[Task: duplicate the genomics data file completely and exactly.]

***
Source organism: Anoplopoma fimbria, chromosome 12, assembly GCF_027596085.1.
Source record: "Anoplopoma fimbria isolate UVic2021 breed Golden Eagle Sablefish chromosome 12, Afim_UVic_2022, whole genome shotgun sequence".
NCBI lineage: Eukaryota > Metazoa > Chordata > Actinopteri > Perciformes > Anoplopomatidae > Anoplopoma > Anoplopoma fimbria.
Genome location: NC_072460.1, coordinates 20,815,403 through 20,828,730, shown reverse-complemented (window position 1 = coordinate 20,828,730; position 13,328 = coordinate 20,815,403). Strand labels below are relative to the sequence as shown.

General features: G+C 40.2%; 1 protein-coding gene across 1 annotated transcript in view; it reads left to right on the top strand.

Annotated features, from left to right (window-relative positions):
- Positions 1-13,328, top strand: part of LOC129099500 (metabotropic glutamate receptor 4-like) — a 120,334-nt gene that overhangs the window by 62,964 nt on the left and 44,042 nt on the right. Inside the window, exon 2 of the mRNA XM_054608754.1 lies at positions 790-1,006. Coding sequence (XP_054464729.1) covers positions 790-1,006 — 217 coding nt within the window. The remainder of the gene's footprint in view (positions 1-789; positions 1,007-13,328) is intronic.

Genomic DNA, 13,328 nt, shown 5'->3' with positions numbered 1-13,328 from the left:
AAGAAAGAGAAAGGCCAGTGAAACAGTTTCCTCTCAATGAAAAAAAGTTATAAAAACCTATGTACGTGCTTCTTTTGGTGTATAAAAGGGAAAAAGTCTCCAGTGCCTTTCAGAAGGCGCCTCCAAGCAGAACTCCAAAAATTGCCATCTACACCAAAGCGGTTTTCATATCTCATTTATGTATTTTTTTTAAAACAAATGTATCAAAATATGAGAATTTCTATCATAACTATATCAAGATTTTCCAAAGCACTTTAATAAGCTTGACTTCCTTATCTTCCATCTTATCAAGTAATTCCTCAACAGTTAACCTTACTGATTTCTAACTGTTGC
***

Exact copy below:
Source organism: Anoplopoma fimbria, chromosome 12, assembly GCF_027596085.1.
Source record: "Anoplopoma fimbria isolate UVic2021 breed Golden Eagle Sablefish chromosome 12, Afim_UVic_2022, whole genome shotgun sequence".
NCBI lineage: Eukaryota > Metazoa > Chordata > Actinopteri > Perciformes > Anoplopomatidae > Anoplopoma > Anoplopoma fimbria.
Genome location: NC_072460.1, coordinates 20,815,403 through 20,828,730, shown reverse-complemented (window position 1 = coordinate 20,828,730; position 13,328 = coordinate 20,815,403). Strand labels below are relative to the sequence as shown.

General features: G+C 40.2%; 1 protein-coding gene across 1 annotated transcript in view; it reads left to right on the top strand.

Annotated features, from left to right (window-relative positions):
- Positions 1-13,328, top strand: part of LOC129099500 (metabotropic glutamate receptor 4-like) — a 120,334-nt gene that overhangs the window by 62,964 nt on the left and 44,042 nt on the right. Inside the window, exon 2 of the mRNA XM_054608754.1 lies at positions 790-1,006. Coding sequence (XP_054464729.1) covers positions 790-1,006 — 217 coding nt within the window. The remainder of the gene's footprint in view (positions 1-789; positions 1,007-13,328) is intronic.

Genomic DNA, 13,328 nt, shown 5'->3' with positions numbered 1-13,328 from the left:
AAGAAAGAGAAAGGCCAGTGAAACAGTTTCCTCTCAATGAAAAAAAGTTATAAAAACCTATGTACGTGCTTCTTTTGGTGTATAAAAGGGAAAAAGTCTCCAGTGCCTTTCAGAAGGCGCCTCCAAGCAGAACTCCAAAAATTGCCATCTACACCAAAGCGGTTTTCATATCTCATTTATGTATTTTTTTTAAAACAAATGTATCAAAATATGAGAATTTCTATCATAACTATATCAAGATTTTCCAAAGCACTTTAATAAGCTTGACTTCCTTATCTTCCATCTTATCAAGTAATTCCTCAACAGTTAACCTTACTGATTTCTAACTGTTGC